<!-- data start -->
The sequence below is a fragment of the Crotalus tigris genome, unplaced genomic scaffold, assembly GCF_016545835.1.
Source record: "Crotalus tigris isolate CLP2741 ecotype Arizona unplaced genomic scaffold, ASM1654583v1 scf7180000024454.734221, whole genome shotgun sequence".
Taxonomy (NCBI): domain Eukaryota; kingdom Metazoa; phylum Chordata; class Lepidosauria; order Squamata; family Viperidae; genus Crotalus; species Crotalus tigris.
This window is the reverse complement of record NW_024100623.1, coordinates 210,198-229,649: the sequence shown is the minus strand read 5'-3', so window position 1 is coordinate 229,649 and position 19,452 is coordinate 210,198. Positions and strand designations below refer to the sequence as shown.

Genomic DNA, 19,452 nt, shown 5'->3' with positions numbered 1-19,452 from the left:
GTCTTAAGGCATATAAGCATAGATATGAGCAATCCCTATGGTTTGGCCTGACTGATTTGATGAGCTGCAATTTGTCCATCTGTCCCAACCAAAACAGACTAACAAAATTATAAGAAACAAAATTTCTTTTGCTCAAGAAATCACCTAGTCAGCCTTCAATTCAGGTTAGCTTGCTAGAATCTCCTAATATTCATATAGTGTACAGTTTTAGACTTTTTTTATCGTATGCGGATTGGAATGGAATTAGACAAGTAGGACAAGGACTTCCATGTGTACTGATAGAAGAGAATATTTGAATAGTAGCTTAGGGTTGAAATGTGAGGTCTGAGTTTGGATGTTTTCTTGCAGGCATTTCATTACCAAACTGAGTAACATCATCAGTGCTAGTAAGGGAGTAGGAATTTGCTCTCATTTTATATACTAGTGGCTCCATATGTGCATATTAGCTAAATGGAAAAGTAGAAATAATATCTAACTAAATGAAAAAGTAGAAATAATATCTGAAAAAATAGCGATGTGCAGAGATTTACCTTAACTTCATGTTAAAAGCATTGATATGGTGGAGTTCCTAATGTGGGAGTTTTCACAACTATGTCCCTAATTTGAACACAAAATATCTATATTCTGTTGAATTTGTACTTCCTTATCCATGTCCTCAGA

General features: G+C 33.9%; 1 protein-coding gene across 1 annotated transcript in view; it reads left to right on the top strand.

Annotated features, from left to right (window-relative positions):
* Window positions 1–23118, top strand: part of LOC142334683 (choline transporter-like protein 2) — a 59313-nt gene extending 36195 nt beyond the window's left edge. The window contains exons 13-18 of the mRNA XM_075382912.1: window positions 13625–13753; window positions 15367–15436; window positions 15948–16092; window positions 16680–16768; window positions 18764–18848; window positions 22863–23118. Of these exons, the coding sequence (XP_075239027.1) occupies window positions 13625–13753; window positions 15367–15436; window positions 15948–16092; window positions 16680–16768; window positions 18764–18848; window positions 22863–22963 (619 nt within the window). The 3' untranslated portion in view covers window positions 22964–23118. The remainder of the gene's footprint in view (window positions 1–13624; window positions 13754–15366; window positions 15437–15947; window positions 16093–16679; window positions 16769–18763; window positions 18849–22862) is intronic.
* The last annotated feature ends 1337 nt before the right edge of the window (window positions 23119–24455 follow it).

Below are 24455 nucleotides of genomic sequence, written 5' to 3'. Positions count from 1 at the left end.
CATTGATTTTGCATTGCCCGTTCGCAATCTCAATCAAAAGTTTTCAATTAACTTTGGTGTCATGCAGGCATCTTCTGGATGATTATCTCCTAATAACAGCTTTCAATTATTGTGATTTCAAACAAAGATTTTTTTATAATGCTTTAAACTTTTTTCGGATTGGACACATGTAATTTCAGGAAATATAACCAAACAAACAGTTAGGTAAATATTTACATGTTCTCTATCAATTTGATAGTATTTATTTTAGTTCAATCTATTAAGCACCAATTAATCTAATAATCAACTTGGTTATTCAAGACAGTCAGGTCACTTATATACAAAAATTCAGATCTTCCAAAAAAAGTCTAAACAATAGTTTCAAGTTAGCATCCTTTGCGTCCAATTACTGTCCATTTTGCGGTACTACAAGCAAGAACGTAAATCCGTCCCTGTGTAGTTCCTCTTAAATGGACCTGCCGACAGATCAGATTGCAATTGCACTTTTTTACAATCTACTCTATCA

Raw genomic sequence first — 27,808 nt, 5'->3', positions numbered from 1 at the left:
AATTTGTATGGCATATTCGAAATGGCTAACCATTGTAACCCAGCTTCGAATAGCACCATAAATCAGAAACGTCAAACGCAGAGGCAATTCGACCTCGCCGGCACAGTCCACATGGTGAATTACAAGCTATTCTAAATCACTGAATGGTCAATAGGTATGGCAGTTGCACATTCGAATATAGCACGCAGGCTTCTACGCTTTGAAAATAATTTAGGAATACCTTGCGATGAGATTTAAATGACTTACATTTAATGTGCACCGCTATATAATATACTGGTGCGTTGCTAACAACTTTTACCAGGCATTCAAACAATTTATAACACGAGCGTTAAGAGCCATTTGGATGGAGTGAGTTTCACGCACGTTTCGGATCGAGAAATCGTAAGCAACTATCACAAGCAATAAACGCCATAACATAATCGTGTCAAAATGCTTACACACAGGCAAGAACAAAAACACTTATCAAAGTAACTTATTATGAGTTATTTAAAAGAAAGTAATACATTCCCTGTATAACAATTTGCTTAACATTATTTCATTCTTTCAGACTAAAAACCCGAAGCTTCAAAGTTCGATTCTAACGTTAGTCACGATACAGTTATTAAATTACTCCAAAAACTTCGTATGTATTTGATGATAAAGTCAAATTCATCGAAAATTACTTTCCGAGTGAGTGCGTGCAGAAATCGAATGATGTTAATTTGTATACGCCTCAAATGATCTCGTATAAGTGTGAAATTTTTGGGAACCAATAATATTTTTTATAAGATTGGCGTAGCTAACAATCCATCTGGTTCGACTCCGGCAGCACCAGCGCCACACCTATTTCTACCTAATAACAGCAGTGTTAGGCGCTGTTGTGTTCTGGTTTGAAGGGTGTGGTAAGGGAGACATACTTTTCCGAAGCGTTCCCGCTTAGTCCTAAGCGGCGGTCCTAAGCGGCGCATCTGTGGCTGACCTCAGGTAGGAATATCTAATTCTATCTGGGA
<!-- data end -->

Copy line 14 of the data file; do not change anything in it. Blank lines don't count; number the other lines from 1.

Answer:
AATTTGTATGGCATATTCGAAATGGCTAACCATTGTAACCCAGCTTCGAATAGCACCATAAATCAGAAACGTCAAACGCAGAGGCAATTCGACCTCGCCGGCACAGTCCACATGGTGAATTACAAGCTATTCTAAATCACTGAATGGTCAATAGGTATGGCAGTTGCACATTCGAATATAGCACGCAGGCTTCTACGCTTTGAAAATAATTTAGGAATACCTTGCGATGAGATTTAAATGACTTACATTTAATGTGCACCGCTATATAATATACTGGTGCGTTGCTAACAACTTTTACCAGGCATTCAAACAATTTATAACACGAGCGTTAAGAGCCATTTGGATGGAGTGAGTTTCACGCACGTTTCGGATCGAGAAATCGTAAGCAACTATCACAAGCAATAAACGCCATAACATAATCGTGTCAAAATGCTTACACACAGGCAAGAACAAAAACACTTATCAAAGTAACTTATTATGAGTTATTTAAAAGAAAGTAATACATTCCCTGTATAACAATTTGCTTAACATTATTTCATTCTTTCAGACTAAAAACCCGAAGCTTCAAAGTTCGATTCTAACGTTAGTCACGATACAGTTATTAAATTACTCCAAAAACTTCGTATGTATTTGATGATAAAGTCAAATTCATCGAAAATTACTTTCCGAGTGAGTGCGTGCAGAAATCGAATGATGTTAATTTGTATACGCCTCAAATGATCTCGTATAAGTGTGAAATTTTTGGGAACCAATAATATTTTTTATAAGATTGGCGTAGCTAACAATCCATCTGGTTCGACTCCGGCAGCACCAGCGCCACACCTATTTCTACCTAATAACAGCAGTGTTAGGCGCTGTTGTGTTCTGGTTTGAAGGGTGTGGTAAGGGAGACATACTTTTCCGAAGCGTTCCCGCTTAGTCCTAAGCGGCGGTCCTAAGCGGCGCATCTGTGGCTGACCTCAGGTAGGAATATCTAATTCTATCTGGGA